Jelly-Boy (Nicole Godwin, illus by Christopher Nielsen, Walker Books)
In this deceptively simple story, a jellyfish falls in love with a plastic bag, having assumed that it’s a fellow jellyfish. The book’s aim is to teach children about the dangers of plastic pollution to sea creatures, but the story of the relationship between jelly and bag is actually quite a complex one, touching on ideas of difference, tolerance, patience, family, danger and love. The narrative doesn’t explicitly discuss pollution but there’s an accessible page of facts at the end, and the illustrations subtly portray the damage done, particularly in two spreads where sea creatures around the protagonist are all entangled in rubbish. While the ideas are confronting, the illustrations are still gentle and playful, the motion of the water always carrying the little jellyfish along. In bright, beautifully vintage-scruffy print-style images, the journey of the jellyfish and its plastic love is quite charming (if abrupt in conclusion). The pictures, like the text, are not as simple as they might at first seem: textures and detail will keep young eyes engaged even if the narrative ideas go over their heads. Jelly-Boy will make an excellent teaching resource, useful for starting discussions with early primary school-aged children about recycling and caring for the environment.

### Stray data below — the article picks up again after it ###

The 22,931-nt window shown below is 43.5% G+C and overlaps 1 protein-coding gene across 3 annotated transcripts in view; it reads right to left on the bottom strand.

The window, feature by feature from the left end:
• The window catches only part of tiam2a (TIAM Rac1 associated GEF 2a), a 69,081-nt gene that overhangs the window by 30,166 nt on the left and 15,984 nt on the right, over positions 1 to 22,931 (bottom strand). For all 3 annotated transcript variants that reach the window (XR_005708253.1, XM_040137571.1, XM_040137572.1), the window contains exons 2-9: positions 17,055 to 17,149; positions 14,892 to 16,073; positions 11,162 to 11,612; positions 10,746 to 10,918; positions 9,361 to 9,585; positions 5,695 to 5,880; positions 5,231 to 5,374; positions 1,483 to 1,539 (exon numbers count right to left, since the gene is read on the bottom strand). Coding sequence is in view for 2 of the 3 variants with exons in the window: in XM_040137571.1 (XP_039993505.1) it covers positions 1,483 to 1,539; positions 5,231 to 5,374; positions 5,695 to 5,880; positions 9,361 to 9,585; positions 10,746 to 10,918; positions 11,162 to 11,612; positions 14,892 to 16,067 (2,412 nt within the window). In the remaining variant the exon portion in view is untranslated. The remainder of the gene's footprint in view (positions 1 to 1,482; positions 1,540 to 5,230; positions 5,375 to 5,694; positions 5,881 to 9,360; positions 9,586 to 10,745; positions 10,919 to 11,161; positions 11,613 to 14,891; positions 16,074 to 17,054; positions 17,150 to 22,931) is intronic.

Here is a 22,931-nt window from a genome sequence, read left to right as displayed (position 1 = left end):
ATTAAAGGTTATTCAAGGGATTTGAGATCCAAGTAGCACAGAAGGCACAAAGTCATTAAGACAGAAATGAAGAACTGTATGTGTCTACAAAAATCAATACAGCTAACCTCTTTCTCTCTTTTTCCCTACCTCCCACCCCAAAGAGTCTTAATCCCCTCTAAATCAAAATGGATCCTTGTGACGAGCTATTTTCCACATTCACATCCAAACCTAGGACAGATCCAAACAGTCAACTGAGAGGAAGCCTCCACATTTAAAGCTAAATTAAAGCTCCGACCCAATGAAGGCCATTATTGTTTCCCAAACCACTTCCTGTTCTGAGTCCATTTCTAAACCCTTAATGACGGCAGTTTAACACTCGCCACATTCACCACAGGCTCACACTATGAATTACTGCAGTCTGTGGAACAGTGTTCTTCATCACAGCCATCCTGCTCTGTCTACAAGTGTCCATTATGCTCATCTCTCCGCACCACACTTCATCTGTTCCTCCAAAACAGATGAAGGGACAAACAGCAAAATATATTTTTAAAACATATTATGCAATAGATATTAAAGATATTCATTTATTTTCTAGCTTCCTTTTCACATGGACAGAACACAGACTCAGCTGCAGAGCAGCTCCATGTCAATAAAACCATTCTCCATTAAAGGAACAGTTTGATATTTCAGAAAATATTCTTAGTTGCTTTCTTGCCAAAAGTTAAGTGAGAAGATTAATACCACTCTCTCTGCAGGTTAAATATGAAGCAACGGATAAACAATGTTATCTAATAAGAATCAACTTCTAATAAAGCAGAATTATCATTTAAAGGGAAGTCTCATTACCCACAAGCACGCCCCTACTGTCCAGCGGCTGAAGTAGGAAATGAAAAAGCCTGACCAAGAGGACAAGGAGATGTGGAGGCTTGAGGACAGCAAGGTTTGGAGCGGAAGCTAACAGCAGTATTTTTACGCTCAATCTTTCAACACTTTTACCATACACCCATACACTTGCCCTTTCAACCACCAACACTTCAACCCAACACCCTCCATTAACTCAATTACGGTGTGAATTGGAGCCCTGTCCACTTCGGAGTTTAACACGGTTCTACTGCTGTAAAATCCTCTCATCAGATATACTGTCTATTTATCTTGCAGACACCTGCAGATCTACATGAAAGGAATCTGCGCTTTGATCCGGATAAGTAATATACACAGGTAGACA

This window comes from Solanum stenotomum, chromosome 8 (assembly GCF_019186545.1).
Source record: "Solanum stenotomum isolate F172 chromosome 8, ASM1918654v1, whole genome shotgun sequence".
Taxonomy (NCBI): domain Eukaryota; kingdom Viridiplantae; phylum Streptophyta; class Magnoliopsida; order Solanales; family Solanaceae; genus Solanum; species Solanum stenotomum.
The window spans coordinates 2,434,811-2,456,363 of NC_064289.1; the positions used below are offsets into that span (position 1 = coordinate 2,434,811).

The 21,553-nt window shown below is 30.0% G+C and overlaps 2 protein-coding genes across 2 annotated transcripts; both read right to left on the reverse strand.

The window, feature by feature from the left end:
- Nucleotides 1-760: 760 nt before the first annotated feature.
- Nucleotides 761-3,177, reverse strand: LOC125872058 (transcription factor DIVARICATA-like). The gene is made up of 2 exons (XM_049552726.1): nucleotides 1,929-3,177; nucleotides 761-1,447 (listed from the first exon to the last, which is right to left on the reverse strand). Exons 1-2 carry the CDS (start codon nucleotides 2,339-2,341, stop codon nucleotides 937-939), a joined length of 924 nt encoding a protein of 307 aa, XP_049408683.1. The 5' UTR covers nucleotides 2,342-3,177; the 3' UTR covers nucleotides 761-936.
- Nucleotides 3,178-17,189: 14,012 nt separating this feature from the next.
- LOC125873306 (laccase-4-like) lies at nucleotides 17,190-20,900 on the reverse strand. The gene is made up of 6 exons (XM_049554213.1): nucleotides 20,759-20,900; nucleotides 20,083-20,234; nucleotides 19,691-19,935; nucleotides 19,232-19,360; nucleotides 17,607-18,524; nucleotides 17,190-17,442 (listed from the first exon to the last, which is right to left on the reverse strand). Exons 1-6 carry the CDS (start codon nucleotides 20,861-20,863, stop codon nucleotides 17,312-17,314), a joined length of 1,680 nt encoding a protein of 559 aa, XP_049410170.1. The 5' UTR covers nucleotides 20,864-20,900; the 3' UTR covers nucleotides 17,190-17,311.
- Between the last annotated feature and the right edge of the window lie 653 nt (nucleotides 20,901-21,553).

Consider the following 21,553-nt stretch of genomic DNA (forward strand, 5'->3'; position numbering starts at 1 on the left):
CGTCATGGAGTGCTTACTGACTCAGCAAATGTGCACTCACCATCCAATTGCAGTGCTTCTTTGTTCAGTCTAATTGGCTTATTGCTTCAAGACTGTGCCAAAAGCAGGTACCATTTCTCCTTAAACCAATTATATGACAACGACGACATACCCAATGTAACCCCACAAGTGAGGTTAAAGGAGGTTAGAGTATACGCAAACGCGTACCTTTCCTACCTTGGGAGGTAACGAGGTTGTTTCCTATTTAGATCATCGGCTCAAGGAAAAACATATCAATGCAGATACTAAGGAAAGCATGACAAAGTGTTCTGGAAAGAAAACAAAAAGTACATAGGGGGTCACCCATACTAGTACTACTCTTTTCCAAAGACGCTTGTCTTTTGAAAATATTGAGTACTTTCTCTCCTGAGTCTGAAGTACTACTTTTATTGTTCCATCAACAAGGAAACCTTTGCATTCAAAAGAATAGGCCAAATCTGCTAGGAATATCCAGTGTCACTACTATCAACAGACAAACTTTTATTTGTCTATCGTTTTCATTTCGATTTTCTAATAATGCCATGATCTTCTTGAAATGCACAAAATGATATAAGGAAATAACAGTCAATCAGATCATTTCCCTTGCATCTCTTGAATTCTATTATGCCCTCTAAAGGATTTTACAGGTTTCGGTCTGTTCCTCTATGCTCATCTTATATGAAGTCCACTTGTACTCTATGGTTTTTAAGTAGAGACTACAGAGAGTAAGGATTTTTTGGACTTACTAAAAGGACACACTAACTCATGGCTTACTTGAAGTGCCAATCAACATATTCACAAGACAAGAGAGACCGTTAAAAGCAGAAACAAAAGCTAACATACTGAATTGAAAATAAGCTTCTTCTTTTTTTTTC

Anica Boulanger-Mashberg is an editor, writer and bookseller at The Hobart Bookshop